including elaine chao, robert wright and george shultz, suggestions came from authors, journalists and members of the public. to see which books made the list so far or to make a suggestion about which book should be included visit dol.gov/books. >> really honored and delighted to be here at the bush library, to have seen the bushes, happy to be among you the truth be told i am happy to be anywhere where one williams can't interrupt me. [laughter and applause] >> i will be sure to tell him how you feel. i want to begin by saying how much i appreciate, mr. president, what you did for the nation and a moment of natural danger. you were clear ride, a straight forward and courageous in
rallying the nation against a new barbarism and you were never afraid to use that word and that idea. managing to recognize islam as a great religion while at the same time see no contradiction in denouncing, rallying the nation to fight the perverted branch of islam which attacked us on 9/11. i wrote at the time and i believe to this day that history will treat you like harry truman, recognizing the depths of your achievement in creating the very infrastructure that will carry us through this war on barbarism. we have already seen this today, a backhanded tribute to you as those who so criticized you during those eight years, the very people who did criticize you in those eight years when they came to power, they adopted the very same tools that you
bequeaths to them, in a moment of national confusion and danger. just as truman did in his a providing the infrastructure, the tools and the institutions that carried us through the cold war in those days and will carry us through this war in this generation. if i could repeat what i said to you in private and like to say in public. i spoke to my wife earlier today and she asked me to convey to you her admiration and respect for what you did for our country, the steadiness of your voice, the depth of your devotion to country and your determination to see things through even when you were nearly alone. i know i am supposed to be selling books, but i had to say that first, especially -- [applause]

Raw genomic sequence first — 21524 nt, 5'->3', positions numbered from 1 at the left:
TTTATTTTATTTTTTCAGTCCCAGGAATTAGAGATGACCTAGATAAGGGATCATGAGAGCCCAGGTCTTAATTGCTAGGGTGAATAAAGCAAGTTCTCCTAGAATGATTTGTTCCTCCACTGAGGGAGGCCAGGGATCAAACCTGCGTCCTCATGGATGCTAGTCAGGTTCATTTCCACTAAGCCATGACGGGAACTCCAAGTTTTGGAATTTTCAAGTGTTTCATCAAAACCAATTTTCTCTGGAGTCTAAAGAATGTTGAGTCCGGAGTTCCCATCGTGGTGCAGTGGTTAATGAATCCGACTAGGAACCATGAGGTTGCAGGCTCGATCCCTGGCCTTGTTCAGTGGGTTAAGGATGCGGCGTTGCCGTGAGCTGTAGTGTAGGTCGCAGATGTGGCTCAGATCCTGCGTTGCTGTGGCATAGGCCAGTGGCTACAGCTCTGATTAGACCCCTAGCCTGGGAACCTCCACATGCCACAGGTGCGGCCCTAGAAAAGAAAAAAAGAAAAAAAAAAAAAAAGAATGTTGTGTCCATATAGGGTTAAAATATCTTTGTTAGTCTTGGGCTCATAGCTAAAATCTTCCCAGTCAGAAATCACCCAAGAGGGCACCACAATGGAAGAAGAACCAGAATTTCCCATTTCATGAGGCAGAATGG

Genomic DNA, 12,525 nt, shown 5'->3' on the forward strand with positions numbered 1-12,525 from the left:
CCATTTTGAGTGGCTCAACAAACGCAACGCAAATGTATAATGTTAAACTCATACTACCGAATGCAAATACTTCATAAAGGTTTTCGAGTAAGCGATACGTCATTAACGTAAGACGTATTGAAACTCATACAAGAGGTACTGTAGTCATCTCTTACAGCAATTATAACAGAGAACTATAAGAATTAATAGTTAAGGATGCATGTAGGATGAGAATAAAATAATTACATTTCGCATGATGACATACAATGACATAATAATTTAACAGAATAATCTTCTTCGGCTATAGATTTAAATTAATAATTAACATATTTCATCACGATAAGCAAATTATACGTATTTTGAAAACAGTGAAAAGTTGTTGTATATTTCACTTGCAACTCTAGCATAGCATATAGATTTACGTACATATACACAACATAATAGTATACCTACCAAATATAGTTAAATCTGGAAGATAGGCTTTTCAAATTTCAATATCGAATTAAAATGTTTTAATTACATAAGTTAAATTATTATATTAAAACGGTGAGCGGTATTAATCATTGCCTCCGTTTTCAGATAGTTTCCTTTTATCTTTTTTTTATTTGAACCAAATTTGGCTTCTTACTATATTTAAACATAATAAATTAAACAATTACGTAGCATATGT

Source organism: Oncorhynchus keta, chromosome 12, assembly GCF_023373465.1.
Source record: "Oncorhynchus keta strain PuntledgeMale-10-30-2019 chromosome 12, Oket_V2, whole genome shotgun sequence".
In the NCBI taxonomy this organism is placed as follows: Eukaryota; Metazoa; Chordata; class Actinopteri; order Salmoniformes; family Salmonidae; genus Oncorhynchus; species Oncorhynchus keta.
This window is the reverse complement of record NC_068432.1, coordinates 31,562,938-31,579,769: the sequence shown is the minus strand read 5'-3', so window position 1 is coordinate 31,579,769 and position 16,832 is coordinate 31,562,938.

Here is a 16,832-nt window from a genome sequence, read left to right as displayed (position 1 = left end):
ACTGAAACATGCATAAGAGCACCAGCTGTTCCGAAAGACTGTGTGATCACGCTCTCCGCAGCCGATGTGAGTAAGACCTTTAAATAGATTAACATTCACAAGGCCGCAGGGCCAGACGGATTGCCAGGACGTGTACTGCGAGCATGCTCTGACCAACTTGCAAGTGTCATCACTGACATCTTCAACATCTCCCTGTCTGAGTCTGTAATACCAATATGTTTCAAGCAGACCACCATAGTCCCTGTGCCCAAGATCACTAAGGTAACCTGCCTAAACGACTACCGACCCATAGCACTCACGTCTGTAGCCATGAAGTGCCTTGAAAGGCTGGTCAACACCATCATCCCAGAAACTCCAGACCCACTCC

-- especially the white part. otherwise when i get home tomorrow night i will be sleeping on the couch. now about the book. it is called "things that matter," 30 years of passion, pastimes of politics. it is very good. you should buy it. you should buy lots of copies especially for your liberal friends if you have any left. i don't. in conclusion -- [laughter] -- i wanted to see if i get the kind of applause clinton got at the 88th convention when after 50 minutes he used those words and the place erupted not just in applause but in celebration. i digress. about the book. the book is several things.
the first thing, because it does span my career as a journalist all the way back to as jim said 1981, i started on the day ronald reagan was sworn into the presidency, it is a chronicle of the last three decades and those three decades are historically a kind of enormous fascination which it was my privilege to witness and comment on. the 80s, the reagan revolution and the last days of the cold war, the 90s, holiday from history, the 2000s, beginning of the age of holy terror and for the last half decade, this is the fifth anniversary of the winning of the presidency by barack obama. barack obama is the rise of a new, more ambitious and i might say radical kind of american liberalism. >> you can watch this and other